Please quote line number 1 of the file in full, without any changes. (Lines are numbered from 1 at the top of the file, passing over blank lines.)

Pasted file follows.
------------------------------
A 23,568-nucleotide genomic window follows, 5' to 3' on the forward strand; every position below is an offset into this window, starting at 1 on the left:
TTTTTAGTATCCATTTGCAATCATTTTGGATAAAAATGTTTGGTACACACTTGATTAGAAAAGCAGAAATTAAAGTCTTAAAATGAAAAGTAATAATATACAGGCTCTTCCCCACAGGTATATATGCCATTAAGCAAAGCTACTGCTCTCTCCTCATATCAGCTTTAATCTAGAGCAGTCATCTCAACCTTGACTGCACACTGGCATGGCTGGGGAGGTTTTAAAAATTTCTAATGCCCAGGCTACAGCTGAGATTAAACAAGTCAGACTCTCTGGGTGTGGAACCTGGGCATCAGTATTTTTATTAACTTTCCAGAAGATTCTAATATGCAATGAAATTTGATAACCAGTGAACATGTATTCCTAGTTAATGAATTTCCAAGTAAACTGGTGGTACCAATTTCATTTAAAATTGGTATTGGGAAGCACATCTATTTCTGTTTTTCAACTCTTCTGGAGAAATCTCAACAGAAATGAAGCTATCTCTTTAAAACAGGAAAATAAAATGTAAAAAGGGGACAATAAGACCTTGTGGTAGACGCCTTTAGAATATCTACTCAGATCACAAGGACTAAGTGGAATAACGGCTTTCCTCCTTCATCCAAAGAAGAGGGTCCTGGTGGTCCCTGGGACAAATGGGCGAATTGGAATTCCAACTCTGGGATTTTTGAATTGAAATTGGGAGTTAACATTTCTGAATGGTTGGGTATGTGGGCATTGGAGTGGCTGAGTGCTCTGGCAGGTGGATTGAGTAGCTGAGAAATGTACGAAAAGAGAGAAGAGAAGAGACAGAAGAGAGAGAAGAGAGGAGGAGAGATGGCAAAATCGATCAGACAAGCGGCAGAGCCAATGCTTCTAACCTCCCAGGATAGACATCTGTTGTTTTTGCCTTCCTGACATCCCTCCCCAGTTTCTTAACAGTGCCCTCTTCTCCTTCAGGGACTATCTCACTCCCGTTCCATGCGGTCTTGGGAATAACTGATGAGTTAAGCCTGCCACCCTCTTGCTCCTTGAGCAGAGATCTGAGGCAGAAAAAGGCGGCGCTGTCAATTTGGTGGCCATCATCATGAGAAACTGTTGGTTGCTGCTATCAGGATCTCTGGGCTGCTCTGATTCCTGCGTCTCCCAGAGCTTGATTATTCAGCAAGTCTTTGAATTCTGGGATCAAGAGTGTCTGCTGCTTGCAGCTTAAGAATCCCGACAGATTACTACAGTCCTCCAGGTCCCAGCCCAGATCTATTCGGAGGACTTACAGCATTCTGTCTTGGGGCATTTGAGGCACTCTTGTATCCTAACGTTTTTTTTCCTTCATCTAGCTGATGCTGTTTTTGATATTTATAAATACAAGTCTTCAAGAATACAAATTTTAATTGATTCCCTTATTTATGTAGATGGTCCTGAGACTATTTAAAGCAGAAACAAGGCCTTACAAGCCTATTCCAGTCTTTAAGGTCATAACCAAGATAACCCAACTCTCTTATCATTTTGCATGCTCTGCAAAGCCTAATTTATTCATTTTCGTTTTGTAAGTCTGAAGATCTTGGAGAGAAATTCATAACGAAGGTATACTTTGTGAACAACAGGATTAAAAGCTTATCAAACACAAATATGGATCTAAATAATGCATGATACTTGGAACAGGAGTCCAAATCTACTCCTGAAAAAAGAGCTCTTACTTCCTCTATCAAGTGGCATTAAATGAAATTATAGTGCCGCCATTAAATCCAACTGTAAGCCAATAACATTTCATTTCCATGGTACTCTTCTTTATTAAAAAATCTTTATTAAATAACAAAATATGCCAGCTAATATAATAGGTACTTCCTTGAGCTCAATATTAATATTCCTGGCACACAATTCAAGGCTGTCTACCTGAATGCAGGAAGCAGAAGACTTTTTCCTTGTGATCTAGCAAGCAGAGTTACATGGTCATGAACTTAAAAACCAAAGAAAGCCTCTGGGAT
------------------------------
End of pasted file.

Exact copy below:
A 23,568-nucleotide genomic window follows, 5' to 3' on the forward strand; every position below is an offset into this window, starting at 1 on the left: